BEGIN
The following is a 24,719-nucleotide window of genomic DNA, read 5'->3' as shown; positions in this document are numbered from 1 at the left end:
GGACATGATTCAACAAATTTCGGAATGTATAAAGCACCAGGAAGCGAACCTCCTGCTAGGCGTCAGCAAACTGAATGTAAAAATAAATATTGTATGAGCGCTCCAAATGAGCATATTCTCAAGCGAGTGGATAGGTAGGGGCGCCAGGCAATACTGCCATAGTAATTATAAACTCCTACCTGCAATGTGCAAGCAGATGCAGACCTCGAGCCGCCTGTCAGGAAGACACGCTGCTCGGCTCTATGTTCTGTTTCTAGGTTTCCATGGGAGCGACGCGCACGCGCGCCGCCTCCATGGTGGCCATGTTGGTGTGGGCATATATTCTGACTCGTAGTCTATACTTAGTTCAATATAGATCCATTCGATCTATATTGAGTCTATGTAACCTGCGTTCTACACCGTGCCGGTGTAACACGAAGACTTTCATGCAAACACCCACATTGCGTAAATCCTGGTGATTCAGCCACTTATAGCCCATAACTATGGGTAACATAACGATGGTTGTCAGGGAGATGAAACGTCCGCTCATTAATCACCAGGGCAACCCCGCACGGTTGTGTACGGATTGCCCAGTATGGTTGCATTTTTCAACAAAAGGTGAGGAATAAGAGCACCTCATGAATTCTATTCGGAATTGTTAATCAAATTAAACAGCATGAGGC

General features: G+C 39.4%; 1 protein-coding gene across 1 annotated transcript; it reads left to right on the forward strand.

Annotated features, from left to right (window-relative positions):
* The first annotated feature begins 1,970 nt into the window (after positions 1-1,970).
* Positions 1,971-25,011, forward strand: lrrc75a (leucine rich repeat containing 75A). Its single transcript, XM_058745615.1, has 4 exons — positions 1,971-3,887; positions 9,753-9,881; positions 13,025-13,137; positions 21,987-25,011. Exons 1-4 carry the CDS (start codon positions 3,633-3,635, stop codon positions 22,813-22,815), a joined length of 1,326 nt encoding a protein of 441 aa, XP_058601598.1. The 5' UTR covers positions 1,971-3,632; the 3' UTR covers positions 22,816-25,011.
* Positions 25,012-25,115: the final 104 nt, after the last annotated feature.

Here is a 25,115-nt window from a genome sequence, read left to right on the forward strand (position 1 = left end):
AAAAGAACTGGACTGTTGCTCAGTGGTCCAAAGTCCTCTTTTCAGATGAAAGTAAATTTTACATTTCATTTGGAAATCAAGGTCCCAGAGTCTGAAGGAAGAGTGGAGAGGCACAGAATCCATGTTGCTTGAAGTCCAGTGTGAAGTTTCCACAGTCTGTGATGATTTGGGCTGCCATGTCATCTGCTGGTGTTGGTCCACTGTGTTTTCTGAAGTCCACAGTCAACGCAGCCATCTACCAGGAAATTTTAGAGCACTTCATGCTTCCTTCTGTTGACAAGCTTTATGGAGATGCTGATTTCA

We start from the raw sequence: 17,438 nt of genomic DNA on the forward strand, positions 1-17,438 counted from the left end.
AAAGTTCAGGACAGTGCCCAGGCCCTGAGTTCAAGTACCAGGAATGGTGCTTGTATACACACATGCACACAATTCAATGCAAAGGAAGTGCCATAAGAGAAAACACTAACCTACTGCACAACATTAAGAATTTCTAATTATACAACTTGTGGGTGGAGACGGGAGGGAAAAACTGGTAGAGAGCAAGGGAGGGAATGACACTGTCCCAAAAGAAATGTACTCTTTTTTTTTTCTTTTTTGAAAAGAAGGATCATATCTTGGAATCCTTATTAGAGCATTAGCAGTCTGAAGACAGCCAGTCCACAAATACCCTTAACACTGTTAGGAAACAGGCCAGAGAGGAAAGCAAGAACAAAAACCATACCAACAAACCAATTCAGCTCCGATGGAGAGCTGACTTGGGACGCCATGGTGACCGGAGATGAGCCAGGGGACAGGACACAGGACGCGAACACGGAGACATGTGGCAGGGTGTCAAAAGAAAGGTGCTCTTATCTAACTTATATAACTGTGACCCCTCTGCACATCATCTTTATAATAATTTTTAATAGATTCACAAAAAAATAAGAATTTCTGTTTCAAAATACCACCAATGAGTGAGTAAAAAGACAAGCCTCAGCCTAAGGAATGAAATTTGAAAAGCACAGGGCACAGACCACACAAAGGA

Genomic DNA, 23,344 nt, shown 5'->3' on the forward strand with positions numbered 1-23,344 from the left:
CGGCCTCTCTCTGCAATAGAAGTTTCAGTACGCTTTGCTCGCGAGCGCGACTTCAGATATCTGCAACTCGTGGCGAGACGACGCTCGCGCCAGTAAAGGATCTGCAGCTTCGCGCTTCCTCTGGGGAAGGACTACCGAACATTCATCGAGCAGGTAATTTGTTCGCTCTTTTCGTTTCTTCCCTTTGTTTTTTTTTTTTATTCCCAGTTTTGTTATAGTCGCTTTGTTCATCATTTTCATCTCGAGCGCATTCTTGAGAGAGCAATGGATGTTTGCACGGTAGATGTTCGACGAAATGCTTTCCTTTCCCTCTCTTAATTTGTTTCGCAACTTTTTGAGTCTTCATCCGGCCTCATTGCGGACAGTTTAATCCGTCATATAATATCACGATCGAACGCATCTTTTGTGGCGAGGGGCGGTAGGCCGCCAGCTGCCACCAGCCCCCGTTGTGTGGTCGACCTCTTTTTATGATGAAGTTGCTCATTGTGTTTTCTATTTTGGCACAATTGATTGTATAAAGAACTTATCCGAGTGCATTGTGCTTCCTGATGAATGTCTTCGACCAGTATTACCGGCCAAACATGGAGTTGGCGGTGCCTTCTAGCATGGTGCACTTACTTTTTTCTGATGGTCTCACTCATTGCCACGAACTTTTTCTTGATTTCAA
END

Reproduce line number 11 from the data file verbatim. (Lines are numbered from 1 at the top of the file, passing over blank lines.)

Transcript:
AAAGTTCAGGACAGTGCCCAGGCCCTGAGTTCAAGTACCAGGAATGGTGCTTGTATACACACATGCACACAATTCAATGCAAAGGAAGTGCCATAAGAGAAAACACTAACCTACTGCACAACATTAAGAATTTCTAATTATACAACTTGTGGGTGGAGACGGGAGGGAAAAACTGGTAGAGAGCAAGGGAGGGAATGACACTGTCCCAAAAGAAATGTACTCTTTTTTTTTTCTTTTTTGAAAAGAAGGATCATATCTTGGAATCCTTATTAGAGCATTAGCAGTCTGAAGACAGCCAGTCCACAAATACCCTTAACACTGTTAGGAAACAGGCCAGAGAGGAAAGCAAGAACAAAAACCATACCAACAAACCAATTCAGCTCCGATGGAGAGCTGACTTGGGACGCCATGGTGACCGGAGATGAGCCAGGGGACAGGACACAGGACGCGAACACGGAGACATGTGGCAGGGTGTCAAAAGAAAGGTGCTCTTATCTAACTTATATAACTGTGACCCCTCTGCACATCATCTTTATAATAATTTTTAATAGATTCACAAAAAAATAAGAATTTCTGTTTCAAAATACCACCAATGAGTGAGTAAAAAGACAAGCCTCAGCCTAAGGAATGAAATTTGAAAAGCACAGGGCACAGACCACACAAAGGA